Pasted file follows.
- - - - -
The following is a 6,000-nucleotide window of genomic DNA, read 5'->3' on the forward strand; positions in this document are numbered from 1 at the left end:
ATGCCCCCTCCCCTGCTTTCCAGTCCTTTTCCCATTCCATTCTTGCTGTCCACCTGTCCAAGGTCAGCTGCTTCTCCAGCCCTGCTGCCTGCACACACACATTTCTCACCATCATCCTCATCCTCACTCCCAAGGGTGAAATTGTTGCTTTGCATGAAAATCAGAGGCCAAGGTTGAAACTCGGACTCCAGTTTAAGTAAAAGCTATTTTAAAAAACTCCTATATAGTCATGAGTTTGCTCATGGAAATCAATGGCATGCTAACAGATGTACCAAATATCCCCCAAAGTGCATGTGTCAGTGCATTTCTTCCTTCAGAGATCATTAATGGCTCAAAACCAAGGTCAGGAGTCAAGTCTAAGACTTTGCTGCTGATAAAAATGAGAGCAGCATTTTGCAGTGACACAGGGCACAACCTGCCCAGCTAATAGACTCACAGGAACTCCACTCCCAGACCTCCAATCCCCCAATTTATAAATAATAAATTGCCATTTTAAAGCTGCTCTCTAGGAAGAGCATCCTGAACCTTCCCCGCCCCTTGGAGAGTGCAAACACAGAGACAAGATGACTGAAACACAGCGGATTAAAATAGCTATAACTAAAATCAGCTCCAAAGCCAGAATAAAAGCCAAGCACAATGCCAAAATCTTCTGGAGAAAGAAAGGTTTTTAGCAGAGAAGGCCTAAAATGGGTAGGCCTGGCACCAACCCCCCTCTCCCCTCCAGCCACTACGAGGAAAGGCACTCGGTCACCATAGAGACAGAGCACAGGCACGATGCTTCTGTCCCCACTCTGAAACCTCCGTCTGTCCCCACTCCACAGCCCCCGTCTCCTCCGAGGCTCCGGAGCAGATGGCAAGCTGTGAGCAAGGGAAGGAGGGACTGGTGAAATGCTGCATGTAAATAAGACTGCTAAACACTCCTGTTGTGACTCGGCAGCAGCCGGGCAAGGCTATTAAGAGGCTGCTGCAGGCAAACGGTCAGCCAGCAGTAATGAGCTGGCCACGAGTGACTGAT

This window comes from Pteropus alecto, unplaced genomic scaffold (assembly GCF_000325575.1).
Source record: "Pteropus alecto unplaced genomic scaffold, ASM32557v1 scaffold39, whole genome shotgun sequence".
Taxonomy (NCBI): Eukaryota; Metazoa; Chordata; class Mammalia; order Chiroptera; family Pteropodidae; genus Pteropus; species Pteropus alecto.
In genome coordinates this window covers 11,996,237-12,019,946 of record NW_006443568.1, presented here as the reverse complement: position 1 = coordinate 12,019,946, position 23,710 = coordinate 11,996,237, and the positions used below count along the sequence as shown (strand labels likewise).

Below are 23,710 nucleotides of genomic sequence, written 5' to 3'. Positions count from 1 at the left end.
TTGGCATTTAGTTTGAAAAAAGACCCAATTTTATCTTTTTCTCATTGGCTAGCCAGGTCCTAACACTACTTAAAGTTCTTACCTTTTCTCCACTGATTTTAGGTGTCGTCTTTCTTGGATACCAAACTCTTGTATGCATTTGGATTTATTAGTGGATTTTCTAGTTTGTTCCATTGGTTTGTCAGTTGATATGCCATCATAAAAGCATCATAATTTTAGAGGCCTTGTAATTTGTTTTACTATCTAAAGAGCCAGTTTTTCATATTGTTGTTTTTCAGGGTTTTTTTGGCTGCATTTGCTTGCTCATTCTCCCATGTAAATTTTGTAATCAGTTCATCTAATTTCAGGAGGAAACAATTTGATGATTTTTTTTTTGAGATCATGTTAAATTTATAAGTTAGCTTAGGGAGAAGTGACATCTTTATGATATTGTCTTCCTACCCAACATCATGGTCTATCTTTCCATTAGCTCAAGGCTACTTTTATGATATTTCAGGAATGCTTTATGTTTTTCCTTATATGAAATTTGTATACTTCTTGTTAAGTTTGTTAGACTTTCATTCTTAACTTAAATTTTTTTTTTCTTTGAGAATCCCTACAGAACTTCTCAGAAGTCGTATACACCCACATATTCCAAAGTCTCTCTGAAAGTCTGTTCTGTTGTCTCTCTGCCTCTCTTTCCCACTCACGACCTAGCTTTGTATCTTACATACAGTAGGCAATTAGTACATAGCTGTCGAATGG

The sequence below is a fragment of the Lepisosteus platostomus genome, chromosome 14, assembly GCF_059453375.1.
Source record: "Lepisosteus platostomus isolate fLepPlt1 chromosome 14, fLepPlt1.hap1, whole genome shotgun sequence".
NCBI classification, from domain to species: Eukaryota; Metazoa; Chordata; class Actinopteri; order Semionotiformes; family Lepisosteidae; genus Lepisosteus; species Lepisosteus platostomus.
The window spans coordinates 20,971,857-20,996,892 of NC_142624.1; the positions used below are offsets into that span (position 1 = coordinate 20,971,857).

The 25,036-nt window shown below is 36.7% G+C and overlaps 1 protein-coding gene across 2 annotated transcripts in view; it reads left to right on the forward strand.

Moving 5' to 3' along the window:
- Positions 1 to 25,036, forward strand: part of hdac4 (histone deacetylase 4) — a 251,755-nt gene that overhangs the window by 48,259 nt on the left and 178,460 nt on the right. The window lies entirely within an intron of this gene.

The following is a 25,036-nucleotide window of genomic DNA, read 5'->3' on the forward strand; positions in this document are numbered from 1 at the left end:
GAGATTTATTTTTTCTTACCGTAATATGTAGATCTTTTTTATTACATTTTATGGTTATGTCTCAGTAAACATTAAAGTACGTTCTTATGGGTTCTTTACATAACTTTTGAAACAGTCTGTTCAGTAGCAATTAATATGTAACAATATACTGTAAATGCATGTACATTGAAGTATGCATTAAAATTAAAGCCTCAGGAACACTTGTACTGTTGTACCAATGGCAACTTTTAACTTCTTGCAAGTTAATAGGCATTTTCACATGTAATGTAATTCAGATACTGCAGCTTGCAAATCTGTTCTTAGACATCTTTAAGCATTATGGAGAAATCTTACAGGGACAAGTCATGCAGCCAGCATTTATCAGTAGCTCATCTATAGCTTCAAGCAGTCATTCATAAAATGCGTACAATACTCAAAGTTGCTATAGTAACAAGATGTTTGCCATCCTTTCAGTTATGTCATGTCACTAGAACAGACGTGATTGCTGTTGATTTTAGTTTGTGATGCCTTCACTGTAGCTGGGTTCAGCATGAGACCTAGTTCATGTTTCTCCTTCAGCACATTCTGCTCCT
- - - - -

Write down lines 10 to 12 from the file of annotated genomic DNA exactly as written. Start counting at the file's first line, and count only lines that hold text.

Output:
Source record: "Lepisosteus platostomus isolate fLepPlt1 chromosome 14, fLepPlt1.hap1, whole genome shotgun sequence".
NCBI classification, from domain to species: Eukaryota; Metazoa; Chordata; class Actinopteri; order Semionotiformes; family Lepisosteidae; genus Lepisosteus; species Lepisosteus platostomus.
The window spans coordinates 20,971,857-20,996,892 of NC_142624.1; the positions used below are offsets into that span (position 1 = coordinate 20,971,857).